Inside The Recent Resignation of Superintendent Darryl Adams

Senior editor Wayne D’Orio talks to renowned Coachella Valley superintendent Darryl Adams about his resignation, tense teacher contract talks, and the district’s highly acclaimed[…]Continue Reading

Senior editor Wayne D’Orio talks to renowned Coachella Valley superintendent Darryl Adams about his resignation, tense teacher contract talks, and the district’s highly acclaimed 1:1 initiative.

If you want a lesson in how hard it is to be a superintendent in 2016, consider Darryl Adams.

Adams, until earlier this month, the superintendent of California’s Coachella Valley USD, lived a double life, of sorts. On the national stage, Adams was an acclaimed educator. In a 20,000-student district where nearly every student was poor and many were English-language learners, Adams rolled out an iPad 1:1 initiative. He got the community to easily pass a $42 million bond to pay for the devices. President Obama name-checked him at 2014’s ConnectEd to the Future conference, praising his innovative efforts to bring free wifi to low-income neighborhoods. The National School Boards Association took members on a two-day site visit of the desert district just last month. Apple recently named some of the district’s schools “distinguished,” the second year they got that honor.

But inside the district, unrest was brewing. For more than a year, the district has been in a contract dispute with teachers. Coachella recorded more than 250 teacher absences in September alone. Teachers refused to participate in any school activities outside the regular classroom hours and even students have protested at district headquarters.

Adams, besieged by a series of health concerns, resigned this week. Reached by School Leaders Now after his decision to step away, Adams said the internal problems didn’t push him out or sully the progress he made during his six years in the district. Joking that a typical superintendent tenure is just three years, Adams says, “I enjoyed my time there. It was like two lifetimes.”

Contract Negotiations Cloud Progress

Adams did admit “this year was different” because of the contract stalemate. He felt like some staff used the contract talks to “be challenging and negative in a way because they are trying to get their money. … It’s part of any transformative approach. If you get 80 percent of people involved and the other 20 percent get out of the way,” he adds, without finishing the sentence.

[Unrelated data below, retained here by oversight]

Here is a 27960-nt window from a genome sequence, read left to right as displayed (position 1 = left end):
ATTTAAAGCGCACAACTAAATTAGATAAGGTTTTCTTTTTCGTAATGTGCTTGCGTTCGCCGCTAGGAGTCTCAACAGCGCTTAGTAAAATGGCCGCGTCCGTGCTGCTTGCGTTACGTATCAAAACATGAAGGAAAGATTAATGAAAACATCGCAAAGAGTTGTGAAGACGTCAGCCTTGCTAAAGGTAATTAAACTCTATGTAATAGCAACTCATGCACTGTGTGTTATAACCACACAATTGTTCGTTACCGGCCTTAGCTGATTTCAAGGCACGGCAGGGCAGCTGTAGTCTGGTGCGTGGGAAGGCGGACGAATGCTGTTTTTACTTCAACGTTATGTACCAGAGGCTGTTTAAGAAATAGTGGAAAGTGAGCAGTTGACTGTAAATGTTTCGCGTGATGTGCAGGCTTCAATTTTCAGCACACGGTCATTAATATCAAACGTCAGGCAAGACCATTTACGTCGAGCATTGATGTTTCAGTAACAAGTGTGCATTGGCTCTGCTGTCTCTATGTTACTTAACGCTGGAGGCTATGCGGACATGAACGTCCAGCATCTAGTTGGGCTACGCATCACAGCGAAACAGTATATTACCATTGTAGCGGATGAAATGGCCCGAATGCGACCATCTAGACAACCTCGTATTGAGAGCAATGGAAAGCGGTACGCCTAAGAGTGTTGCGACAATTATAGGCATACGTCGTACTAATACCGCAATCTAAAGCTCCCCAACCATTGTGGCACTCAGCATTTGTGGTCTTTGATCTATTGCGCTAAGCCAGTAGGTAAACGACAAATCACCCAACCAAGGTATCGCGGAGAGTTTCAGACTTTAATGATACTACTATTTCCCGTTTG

In the local paper, The Desert Sun, teachers criticized Adams for losing touch with them. “We were willing to take on this new frontier with him … but as things started to get messy with the amount of training teachers needed, he didn’t implement it well,” teacher Lisa Espinoza told the newspaper. “It was heartbreaking.”

But the progress Coachella made under Adams is real. The graduation rate has jumped from 74.4 percent when Adams started in 2011 to 83.6 percent last year. While the district’s test scores are still low, Coachella had the highest gains in California this year. And in a district where some students live in abandoned railroad cars, the district now sends nearly 60 percent of its graduates to some type of higher education. Dropouts are down, and daily attendance is up.

“It is clear that [Adams’] passion drove much of what the district and community has accomplished for their students,” says Ann Flynn, the NSBA’s director of education technology. She led her organization’s tour of the district last month. Educators from six states marveled over one fifth grade classroom where teacher Sean Giloni has eliminated desks in favor of couches and decorates his walls totally with items that contain QR codes.

Some teachers refused the visitors entry to their rooms, however. “At the same time, such transformational change can be difficult for staff to embrace,” Flynn says.

Adams says he worked hard to make sure the gains Coachella has notched would continue. Given this week’s decision, he was still bullish on the district’s long-term outlook. “People are so embedded in what we do, it’s their district. They’re not going to accept mediocrity anymore,” he says. “Parents will hold [my successor] accountable. I think they’ll be fine.”